Sizing John wins Punchestown Gold Cup for the ages
Gordon Elliott strikes back in trainers’ battle with a Grade One double
Robbie Power riding Sizing John (right) wins the The Coral Punchestown Gold Cup from Djakadam at Punchestown. Photograph: Alan Crowhurst/Getty Images
Fayonagh ridden by Jamie Codd wins the Racing Post Champion INH flat race during day two of the Punchestown Festival. Photograph: Niall Carson/PA
The season has been dominated by the sweep of Gordon Elliott’s attempt to dethrone Willie Mullins as champion trainer but on Wednesday no big picture considerations could impinge on the visceral thrill of Sizing John’s epic Coral Punchestown Gold Cup success.
Maybe the short head with which Jessica Harrington’s star defeated Mullins’s Djakadam will prove vital when the trainers’ championship is totted up on Saturday. But this was a race to savour all on its own.
Jockey Robbie Power reported that Sizing John wasn’t as good as when he won the Irish Gold Cup in February, or in last month’s ‘Blue Riband’ at Cheltenham. However by completing a unique Gold Cup hat-trick, the horse exhibited that other vital element to a champion – courage.
What made this race so memorable was that there was no hiding. The English hope Coneygree set the sort of pace that allows no room to disguise any lack of fortitude.
For a horse making his return from injury, Coneygree put in a remarkable performance and might have done better than third but for a bad mistake at the second last. It was that mistake however which produced a duel for the ages.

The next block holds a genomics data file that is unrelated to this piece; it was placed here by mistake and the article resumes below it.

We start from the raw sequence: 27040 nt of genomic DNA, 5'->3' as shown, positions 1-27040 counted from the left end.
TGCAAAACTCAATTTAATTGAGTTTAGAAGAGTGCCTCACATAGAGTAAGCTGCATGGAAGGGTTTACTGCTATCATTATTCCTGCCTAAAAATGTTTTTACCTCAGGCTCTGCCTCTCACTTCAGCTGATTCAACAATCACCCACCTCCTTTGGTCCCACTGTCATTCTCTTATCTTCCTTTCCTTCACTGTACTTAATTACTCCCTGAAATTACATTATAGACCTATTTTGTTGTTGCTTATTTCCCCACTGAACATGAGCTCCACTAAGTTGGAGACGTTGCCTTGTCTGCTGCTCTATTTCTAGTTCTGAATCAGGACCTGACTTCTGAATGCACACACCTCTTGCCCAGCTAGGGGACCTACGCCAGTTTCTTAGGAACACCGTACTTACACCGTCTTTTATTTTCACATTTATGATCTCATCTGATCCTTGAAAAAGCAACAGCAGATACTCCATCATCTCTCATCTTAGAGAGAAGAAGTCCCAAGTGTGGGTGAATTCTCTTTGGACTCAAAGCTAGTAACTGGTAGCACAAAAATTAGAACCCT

Djakadam and Sizing John were almost in unison from the last and it was only in the final strides that the 9-10 favourite got his nose decisively in front.
“Full credit to the horse, he has the heart of a lion,” said Power. “He’s had plenty of racing since Christmas so all credit to Jessie that he’s won three Gold Cups. I don’t think it will be done again.”
Harrington had earlier won a handicap hurdle with Magic Of Light and was delighted to see the magic of a remarkable run of Spring success continue at her local track.
“The whole way I thought he wouldn’t win. But pure class and guts got him there. It’s very hard to win the Gold Cup and come here. He also pulled off a front shoe so he’d plenty of excuses,” she said, adding of the unique hat-trick – “It’s the first time I’ve even entered in all three races, So beginners luck!”
Considering Elliott sandwiched the feature with two Grade One victories, and ended the day almost €277,00 ahead in the trainer’s table, Mullins was magnanimous about Djakadam’s defeat.
“It was a tremendous race and I don’t think we can complain. Jessie’s horses are in great form and we can’t seem to beat her at the moment,” he said.
“It would have been nice to get this but we didn’t so we keep going.”
Ruby Walsh was given a two-day suspension for his use of the whip on Djakadam and earlier had picked wrong when C’est Jersey beat Battleford in a Mullins 1-2 in a hurdle.
The fluctuating nature of the trainers’ battle means there’s still plenty to play for over the next three days but Elliott’s top-flight victories with Champagne Classic (Mirror Novice Hurdle) and Fayonagh (Racing Post Bumper) could yet prove vital.
Champagne Classic was famously dismissed by Michael O’Leary as the worst horse he owns when winning at Cheltenham. The horse clearly doesn’t hold grudges though and gallantly held off the Mullins pair Penhill and Tin Soldier.
However, excitement over racing’s latest star mare Fayonagh only increased after she became just the third horse to complete the Cheltenham-Punchestown bumper double.
“We’re in a great era of fillies and she’s exceptional,” said her jockey Jamie Codd who stretched his lead over Patrick Mullins in the race to the amateur jockeys’ title by making all on Fayonagh and then beating his rival in the finale aboard Minutestomidnight.